Alex Salmond bamboozled the public with panda advert
Watchdog rules Scottish Government must not claim that animals were a goodwill gift from China
Following stints with Reuters and the Press Association, Martin Hickman joined The Independent as a news editor in 2001. He became the Consumer Affairs Correspondent in September 2005 and has run the paper's trenchant campaigns on packaging, bank charges and factory-farmed chicken. He writes on subjects as diverse as food, finance, energy and fashion. With Tom Watson, he is author of a new book on the phone hacking scandal, Dial M for Murdoch - News Corporation and the Corruption of Britain.
Wednesday 11 April 2012
Alex Salmond's Scottish Government has been rapped by the advertising watchdog for claiming the Edinburgh Zoo pandas as a "gift" that demonstrates the close relationship between Scotland and China.
The arrival of the bears was in fact part of a "commercial arrangement" between the zoo and the Communist authorities, according to a ruling from the Advertising Standards Authority, which banned future claims that the animals were provided without payment.
In press adverts, Mr Salmond's SNP administration boasted that China's "gifting" of Tian Tian and Yan Guang showed that Scotland had developed an especially close relationship with the world's fastest-growing country.
However after investigating the funding of the pandas, the ASA ruled that ordinary people would deem them to have been acquired as a result of a commercial agreement. In exchange for the pandas – the first to arrive in the UK for 17 years – Edinburgh Zoo's owner, the Royal Zoological Society of Scotland, is paying China £640,000 annually for 10 years to fund panda conservation.
The ASA banned Mr Salmond's government from repeating the claim.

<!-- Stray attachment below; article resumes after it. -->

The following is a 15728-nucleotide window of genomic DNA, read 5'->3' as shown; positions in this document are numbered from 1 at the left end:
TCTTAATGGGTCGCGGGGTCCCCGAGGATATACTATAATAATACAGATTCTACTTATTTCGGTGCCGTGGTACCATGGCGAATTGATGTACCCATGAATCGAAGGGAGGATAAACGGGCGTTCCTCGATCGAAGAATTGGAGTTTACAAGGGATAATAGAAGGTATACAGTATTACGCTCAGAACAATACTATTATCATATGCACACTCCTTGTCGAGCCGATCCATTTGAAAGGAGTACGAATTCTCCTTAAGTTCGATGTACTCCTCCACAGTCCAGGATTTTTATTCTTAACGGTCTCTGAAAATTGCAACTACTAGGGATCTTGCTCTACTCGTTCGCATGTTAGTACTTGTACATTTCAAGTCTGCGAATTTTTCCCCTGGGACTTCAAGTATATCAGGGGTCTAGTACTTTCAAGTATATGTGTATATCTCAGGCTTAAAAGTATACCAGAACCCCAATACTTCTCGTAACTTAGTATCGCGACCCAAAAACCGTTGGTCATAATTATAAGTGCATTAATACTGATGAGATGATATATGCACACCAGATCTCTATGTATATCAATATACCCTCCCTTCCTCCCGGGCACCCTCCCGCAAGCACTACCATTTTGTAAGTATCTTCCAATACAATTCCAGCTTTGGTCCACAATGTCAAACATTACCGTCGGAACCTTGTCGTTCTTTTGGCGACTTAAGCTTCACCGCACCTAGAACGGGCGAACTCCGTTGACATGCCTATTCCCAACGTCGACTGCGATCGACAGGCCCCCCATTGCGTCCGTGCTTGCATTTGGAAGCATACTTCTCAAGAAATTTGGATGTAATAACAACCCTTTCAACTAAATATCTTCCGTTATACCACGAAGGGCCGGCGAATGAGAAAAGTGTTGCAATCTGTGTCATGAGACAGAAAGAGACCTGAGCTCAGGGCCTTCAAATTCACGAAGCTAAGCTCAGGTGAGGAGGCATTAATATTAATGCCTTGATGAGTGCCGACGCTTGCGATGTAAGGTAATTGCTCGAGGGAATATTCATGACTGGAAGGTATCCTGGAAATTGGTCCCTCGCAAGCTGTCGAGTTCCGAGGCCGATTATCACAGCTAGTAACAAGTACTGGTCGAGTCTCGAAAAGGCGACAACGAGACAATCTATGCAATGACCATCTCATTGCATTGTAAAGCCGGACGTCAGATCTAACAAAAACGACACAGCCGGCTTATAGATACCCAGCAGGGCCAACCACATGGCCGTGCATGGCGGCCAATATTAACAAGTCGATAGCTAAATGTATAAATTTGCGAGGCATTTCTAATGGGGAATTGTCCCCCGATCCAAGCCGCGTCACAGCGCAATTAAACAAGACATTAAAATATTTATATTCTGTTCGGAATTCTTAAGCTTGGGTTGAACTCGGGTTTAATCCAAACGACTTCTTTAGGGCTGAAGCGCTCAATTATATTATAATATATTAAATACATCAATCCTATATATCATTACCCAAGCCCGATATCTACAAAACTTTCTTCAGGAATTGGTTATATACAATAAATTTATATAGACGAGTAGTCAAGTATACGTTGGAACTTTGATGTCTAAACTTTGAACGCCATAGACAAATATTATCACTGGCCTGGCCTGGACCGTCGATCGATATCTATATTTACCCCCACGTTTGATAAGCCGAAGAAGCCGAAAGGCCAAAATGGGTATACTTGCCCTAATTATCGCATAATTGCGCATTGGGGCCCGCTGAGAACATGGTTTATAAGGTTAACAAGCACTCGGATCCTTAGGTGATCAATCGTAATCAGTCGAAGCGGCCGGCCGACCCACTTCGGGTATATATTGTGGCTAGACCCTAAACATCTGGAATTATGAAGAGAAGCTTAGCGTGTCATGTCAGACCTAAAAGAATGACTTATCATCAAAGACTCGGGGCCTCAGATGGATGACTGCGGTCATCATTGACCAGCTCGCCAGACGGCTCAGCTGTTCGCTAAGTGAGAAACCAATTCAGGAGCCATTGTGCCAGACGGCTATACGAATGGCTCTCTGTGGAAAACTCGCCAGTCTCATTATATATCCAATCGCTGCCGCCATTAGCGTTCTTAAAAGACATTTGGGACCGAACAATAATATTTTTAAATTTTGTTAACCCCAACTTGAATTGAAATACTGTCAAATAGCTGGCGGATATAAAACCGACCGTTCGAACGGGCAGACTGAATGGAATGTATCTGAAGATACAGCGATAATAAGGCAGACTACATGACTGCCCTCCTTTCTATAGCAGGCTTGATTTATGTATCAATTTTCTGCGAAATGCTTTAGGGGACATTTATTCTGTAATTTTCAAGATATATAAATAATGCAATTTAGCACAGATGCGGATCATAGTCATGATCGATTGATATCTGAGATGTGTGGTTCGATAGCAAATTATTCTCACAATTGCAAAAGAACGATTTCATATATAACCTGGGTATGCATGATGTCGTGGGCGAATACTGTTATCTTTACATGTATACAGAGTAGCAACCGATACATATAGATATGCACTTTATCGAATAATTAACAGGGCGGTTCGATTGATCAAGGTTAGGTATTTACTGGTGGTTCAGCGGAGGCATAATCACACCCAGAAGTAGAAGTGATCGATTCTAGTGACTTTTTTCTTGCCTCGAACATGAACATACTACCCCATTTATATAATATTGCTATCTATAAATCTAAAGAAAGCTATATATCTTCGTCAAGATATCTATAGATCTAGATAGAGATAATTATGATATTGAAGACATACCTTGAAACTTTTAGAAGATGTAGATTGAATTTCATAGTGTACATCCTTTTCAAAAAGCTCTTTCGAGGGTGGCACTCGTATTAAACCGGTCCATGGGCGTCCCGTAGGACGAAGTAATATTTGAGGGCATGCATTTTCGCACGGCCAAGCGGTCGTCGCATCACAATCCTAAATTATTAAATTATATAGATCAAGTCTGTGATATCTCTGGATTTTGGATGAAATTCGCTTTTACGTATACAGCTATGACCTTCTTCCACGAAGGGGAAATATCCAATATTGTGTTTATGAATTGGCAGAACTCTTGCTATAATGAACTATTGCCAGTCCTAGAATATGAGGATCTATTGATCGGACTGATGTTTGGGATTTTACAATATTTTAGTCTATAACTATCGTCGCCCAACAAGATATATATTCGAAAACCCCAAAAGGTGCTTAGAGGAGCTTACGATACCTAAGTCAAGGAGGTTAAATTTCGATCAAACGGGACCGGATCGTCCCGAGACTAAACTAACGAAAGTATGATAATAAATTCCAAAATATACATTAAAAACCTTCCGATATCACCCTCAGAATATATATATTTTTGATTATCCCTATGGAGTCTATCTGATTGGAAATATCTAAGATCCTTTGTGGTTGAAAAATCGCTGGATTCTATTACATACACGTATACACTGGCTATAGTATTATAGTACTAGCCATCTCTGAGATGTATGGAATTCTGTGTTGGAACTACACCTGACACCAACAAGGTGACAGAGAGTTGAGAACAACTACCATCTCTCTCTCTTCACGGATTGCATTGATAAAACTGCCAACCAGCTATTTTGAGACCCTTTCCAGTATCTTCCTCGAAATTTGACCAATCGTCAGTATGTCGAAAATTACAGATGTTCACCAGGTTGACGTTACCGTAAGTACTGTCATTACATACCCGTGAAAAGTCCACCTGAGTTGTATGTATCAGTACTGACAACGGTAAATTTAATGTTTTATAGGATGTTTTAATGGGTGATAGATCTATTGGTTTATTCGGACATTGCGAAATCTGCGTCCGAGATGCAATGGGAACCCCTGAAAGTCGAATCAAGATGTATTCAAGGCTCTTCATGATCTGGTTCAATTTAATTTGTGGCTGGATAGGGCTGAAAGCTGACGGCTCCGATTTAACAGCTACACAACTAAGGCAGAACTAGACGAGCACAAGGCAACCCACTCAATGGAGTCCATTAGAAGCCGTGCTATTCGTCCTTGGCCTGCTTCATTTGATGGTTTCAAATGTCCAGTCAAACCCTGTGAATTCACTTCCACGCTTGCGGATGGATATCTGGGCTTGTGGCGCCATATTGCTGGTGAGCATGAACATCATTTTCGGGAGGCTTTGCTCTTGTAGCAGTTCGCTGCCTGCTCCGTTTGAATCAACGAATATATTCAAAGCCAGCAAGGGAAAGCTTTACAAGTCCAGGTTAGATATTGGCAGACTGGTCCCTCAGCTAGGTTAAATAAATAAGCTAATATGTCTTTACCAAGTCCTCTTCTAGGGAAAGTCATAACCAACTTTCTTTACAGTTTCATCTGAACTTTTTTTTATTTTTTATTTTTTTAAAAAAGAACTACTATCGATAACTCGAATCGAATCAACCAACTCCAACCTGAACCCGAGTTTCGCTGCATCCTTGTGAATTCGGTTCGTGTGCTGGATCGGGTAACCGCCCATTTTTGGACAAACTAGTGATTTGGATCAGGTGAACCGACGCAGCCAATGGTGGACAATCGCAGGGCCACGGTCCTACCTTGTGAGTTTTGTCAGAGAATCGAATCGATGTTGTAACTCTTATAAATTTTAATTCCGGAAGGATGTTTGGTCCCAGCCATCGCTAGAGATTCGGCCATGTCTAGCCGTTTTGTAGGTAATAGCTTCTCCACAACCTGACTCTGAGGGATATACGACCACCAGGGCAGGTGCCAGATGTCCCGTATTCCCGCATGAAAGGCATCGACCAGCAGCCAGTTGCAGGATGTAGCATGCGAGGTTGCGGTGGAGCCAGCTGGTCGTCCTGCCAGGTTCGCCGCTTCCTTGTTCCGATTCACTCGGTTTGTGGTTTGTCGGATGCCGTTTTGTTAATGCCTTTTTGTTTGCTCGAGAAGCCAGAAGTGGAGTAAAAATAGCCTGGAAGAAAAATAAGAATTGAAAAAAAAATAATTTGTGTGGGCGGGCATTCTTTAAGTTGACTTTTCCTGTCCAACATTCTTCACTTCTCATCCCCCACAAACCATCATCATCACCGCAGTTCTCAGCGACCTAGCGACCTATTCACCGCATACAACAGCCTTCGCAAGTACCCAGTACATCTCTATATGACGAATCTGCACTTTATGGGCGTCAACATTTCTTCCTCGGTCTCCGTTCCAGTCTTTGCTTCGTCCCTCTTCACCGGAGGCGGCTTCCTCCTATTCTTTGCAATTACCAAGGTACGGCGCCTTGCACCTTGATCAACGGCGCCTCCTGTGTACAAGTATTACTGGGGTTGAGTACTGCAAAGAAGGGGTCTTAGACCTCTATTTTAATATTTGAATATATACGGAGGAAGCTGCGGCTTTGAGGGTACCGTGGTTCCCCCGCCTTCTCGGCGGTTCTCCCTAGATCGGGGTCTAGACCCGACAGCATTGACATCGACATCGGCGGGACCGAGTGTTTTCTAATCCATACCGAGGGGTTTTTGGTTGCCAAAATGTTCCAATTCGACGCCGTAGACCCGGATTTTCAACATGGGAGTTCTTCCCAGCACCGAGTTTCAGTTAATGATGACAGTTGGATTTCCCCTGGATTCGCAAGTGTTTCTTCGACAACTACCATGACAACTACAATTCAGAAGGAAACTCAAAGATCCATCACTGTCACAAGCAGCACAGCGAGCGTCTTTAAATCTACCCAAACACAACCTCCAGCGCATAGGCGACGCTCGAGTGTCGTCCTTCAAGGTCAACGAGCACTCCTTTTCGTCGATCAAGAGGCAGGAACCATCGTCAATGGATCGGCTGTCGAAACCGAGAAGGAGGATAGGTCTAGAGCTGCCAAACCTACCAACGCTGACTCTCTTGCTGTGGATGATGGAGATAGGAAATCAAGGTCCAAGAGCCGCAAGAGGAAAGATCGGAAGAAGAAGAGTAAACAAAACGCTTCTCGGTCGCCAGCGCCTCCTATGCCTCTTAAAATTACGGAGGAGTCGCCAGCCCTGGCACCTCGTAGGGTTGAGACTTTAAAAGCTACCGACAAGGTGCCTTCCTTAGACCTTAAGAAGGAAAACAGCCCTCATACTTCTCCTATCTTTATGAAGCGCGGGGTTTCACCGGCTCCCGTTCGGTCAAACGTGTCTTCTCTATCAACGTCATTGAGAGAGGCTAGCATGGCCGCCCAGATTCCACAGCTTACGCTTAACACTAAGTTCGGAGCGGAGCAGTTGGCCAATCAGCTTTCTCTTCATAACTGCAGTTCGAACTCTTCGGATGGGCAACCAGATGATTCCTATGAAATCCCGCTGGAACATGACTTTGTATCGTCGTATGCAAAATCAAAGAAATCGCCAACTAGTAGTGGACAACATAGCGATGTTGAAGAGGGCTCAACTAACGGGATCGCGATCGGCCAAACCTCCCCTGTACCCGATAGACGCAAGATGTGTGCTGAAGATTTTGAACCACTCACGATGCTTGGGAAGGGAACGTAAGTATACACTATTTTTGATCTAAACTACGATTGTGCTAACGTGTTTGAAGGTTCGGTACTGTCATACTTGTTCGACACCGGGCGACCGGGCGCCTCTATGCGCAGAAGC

Edinburgh Zoo, which was experiencing falling visitor numbers, is hoping the pandas will revive its financial fortunes. But they have not come cheap: their enclosures have also cost £250,000 and the animals' food, including imported bamboo, costs £70,000 a year.
In December, Mr Salmond, Scotland's First Minister, travelled to China for a trade mission timed to coincide with the pandas' arrival in Edinburgh onboard a FedEx Panda Express jet. To mark the public relations coup, the Scottish Government placed newspaper adverts featuring a picture of Tian Tian. The ad said: "Now, in a symbolic gesture of friendship between the countries, and following five years of political and diplomatic talks, the Chinese are gifting two giant pandas to live in Scotland, under the custodianship of Edinburgh Zoo."
The charities Animal Concern and Scotland for Animals claimed that was misleading because they understood the bears had been leased to the zoo by China at substantial cost.
The Scottish Government said it had not paid any money to China and quoted the Chinese ambassador, His Excellency Mr Liu Xiaoming, as saying: "This historical agreement is a gift to the people of the UK from China."
The ASA said: "We considered that consumers would interpret the terms 'gift' and 'gifting' to mean that the pandas were given without payment."
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